To increase potential PR exposure for your blog post, it’s crucial to analyze and determine the keywords and phrases that will work hardest for you. For a primer on keyword selection for SEO, have a look at this article. Once you have decided on the top keywords or keyword phrases for your company, it’s important to use them judiciously. Some rules of thumb include making sure the title of your post contains your key word or words as well as within the post, so that search engines recognize an in-depth piece. Another tip: while you may fall in love with your clever title that involves a play on words, search engines prefer simpler and more direct headlines.
Invite popular influencers and other subject-matter experts to guest blog. This can result in greater social sharing across platforms and expose your blog (and brand) to potential customers, business partners and others. By the same token, let it be known that your company representatives are open to writing for other blogs that make sense – a complementary voice and target audience are important considerations when considering guest blog opportunities. There are other tangible benefits to guest blogging, including landing backlinks from key sites and greater visibility in more than one community. For example, heightened exposure has helped elevate indie tech reviewer Carley Knobloch, who parlayed her posts into many on-air television spots as an expert media resource. By being a good guest blogger and adding value to someone else’s blog, you will build relationships and grow your audience.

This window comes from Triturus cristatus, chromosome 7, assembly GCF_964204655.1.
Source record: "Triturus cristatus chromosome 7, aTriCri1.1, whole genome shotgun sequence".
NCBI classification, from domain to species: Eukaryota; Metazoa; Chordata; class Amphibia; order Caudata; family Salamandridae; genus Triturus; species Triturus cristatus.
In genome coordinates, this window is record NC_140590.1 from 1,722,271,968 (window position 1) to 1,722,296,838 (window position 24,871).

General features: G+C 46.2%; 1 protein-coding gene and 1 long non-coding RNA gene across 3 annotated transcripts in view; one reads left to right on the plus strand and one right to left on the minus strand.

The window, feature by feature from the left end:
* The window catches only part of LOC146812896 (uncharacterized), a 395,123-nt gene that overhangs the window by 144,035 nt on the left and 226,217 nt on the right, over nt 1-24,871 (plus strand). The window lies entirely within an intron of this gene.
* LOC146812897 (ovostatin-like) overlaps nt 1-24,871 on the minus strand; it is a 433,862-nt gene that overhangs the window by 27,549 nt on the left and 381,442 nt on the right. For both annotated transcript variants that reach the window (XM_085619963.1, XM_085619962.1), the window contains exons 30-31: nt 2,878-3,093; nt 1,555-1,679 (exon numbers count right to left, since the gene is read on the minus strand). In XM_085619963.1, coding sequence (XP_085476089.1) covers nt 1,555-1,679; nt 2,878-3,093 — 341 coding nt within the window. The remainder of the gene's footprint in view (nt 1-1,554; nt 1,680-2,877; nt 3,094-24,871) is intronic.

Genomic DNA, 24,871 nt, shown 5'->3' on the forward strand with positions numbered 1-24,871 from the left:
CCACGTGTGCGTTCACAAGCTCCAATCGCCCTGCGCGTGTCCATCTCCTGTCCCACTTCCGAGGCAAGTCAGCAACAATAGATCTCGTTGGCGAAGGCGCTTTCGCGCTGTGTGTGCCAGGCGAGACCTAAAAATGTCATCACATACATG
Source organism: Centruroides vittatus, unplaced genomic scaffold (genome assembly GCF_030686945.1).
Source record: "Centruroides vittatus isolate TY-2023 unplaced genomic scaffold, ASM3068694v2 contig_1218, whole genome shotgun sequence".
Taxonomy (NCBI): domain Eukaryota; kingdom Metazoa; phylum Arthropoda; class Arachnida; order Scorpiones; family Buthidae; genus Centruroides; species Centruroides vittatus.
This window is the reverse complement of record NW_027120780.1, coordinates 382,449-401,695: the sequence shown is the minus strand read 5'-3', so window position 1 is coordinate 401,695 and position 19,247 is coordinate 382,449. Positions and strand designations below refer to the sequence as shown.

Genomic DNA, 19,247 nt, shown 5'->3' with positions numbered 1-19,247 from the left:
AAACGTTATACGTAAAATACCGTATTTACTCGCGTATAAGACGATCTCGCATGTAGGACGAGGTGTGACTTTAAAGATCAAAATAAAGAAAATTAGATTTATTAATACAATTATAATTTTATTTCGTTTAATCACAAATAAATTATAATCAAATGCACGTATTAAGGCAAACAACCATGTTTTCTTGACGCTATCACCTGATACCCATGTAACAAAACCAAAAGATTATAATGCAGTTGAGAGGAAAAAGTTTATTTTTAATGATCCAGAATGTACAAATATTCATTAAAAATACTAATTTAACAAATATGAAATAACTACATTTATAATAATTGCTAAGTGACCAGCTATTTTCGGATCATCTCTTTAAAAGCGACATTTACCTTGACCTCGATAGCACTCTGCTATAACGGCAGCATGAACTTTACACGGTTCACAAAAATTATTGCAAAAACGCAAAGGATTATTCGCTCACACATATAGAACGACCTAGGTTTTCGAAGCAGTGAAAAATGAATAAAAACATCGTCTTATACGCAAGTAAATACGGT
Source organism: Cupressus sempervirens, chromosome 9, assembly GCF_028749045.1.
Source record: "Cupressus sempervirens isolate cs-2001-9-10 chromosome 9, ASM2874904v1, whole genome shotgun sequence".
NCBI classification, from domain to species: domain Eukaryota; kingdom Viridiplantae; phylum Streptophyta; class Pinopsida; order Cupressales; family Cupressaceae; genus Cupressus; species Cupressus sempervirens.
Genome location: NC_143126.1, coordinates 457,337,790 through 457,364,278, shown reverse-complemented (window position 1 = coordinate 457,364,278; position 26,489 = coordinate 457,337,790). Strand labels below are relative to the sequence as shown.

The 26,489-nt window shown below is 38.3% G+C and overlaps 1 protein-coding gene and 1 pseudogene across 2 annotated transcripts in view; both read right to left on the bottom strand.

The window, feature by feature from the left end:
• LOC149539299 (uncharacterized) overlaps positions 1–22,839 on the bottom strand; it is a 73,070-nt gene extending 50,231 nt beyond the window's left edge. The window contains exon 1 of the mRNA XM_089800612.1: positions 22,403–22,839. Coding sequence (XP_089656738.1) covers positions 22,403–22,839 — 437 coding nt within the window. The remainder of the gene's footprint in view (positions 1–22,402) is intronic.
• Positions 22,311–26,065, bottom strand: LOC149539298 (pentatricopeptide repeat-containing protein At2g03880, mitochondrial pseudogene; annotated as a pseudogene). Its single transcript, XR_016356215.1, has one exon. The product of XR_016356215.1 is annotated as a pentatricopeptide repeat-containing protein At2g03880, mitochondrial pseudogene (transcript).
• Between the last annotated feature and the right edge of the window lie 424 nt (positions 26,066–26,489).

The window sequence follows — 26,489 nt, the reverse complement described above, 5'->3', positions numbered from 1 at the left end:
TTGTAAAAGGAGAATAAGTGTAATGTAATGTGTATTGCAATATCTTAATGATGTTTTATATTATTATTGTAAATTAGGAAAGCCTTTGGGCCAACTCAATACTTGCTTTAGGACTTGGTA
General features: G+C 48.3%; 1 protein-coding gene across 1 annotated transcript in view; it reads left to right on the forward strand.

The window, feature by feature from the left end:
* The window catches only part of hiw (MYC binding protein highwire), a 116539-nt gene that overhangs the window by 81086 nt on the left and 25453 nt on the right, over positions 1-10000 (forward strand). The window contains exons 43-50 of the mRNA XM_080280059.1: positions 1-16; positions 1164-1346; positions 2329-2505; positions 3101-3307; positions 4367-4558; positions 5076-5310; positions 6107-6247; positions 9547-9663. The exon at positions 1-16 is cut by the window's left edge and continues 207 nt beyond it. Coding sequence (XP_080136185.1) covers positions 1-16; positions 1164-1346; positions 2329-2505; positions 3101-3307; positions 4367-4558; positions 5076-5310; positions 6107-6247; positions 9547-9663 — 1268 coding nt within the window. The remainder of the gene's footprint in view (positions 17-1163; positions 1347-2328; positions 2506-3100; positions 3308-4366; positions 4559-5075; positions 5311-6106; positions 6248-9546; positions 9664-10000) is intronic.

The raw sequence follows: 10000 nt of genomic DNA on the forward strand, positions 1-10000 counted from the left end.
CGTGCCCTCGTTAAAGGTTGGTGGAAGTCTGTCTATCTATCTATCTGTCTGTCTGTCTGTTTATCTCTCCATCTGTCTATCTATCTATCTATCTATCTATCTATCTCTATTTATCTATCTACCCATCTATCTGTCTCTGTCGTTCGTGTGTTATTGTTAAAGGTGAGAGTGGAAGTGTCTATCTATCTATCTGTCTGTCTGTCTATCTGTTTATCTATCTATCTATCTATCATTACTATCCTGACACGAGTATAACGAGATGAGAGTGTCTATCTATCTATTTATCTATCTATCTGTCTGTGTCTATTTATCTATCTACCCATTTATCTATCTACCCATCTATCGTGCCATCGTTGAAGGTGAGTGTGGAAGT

This is probably the most important piece of advice for anyone looking to up their blog game. Quora took a stab at estimating how many blogs there are in the world – infographicputs the figure at 152 million blogs for year 2013. Even this somewhat dated statistic shows what competition is like for online readers. In the past few years blogging has also become much more sophisticated, especially for business blogs. Readers want practical advice, industry insights or provocative, counterintuitive points of view. They don’t want a commercial for your company or an aggregation or rehash of other blogs. It’s imperative to find an authentic voice, relevant topics, cool visuals and valuable information. This combination is the key to attracting more readers and helping make your blog posts more PR-worthy.